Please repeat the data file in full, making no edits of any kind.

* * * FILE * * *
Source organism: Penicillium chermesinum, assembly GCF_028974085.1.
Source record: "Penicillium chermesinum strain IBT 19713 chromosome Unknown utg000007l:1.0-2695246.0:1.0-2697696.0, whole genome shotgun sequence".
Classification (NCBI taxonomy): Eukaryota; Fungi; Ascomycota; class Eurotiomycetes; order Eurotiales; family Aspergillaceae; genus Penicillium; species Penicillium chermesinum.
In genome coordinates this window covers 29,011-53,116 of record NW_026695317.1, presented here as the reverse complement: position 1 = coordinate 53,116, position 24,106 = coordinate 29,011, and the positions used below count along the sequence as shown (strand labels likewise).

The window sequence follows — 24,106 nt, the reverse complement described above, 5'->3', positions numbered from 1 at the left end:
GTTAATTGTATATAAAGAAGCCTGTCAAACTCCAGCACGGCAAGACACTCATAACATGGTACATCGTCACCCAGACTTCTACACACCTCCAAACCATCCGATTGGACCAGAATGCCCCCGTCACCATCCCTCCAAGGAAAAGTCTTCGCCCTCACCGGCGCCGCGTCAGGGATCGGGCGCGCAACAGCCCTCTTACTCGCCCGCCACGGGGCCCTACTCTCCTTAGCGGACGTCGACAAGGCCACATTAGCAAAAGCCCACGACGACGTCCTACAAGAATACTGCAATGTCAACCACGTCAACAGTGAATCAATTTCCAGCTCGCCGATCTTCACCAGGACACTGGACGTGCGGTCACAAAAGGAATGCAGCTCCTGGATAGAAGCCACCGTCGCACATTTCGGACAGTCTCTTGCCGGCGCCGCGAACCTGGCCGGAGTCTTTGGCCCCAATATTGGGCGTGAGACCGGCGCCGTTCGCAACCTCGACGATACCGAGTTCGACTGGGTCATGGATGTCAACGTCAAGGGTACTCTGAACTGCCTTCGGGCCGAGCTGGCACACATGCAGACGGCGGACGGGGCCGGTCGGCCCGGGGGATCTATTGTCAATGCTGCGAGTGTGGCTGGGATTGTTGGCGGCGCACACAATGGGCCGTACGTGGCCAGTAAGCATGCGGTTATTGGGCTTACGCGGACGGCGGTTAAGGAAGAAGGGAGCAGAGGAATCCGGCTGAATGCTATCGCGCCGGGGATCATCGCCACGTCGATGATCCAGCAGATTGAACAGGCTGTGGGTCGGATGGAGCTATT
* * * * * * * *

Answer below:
Source organism: Penicillium chermesinum, assembly GCF_028974085.1.
Source record: "Penicillium chermesinum strain IBT 19713 chromosome Unknown utg000007l:1.0-2695246.0:1.0-2697696.0, whole genome shotgun sequence".
Classification (NCBI taxonomy): Eukaryota; Fungi; Ascomycota; class Eurotiomycetes; order Eurotiales; family Aspergillaceae; genus Penicillium; species Penicillium chermesinum.
In genome coordinates this window covers 29,011-53,116 of record NW_026695317.1, presented here as the reverse complement: position 1 = coordinate 53,116, position 24,106 = coordinate 29,011, and the positions used below count along the sequence as shown (strand labels likewise).

The window sequence follows — 24,106 nt, the reverse complement described above, 5'->3', positions numbered from 1 at the left end:
GTTAATTGTATATAAAGAAGCCTGTCAAACTCCAGCACGGCAAGACACTCATAACATGGTACATCGTCACCCAGACTTCTACACACCTCCAAACCATCCGATTGGACCAGAATGCCCCCGTCACCATCCCTCCAAGGAAAAGTCTTCGCCCTCACCGGCGCCGCGTCAGGGATCGGGCGCGCAACAGCCCTCTTACTCGCCCGCCACGGGGCCCTACTCTCCTTAGCGGACGTCGACAAGGCCACATTAGCAAAAGCCCACGACGACGTCCTACAAGAATACTGCAATGTCAACCACGTCAACAGTGAATCAATTTCCAGCTCGCCGATCTTCACCAGGACACTGGACGTGCGGTCACAAAAGGAATGCAGCTCCTGGATAGAAGCCACCGTCGCACATTTCGGACAGTCTCTTGCCGGCGCCGCGAACCTGGCCGGAGTCTTTGGCCCCAATATTGGGCGTGAGACCGGCGCCGTTCGCAACCTCGACGATACCGAGTTCGACTGGGTCATGGATGTCAACGTCAAGGGTACTCTGAACTGCCTTCGGGCCGAGCTGGCACACATGCAGACGGCGGACGGGGCCGGTCGGCCCGGGGGATCTATTGTCAATGCTGCGAGTGTGGCTGGGATTGTTGGCGGCGCACACAATGGGCCGTACGTGGCCAGTAAGCATGCGGTTATTGGGCTTACGCGGACGGCGGTTAAGGAAGAAGGGAGCAGAGGAATCCGGCTGAATGCTATCGCGCCGGGGATCATCGCCACGTCGATGATCCAGCAGATTGAACAGGCTGTGGGTCGGATGGAGCTATT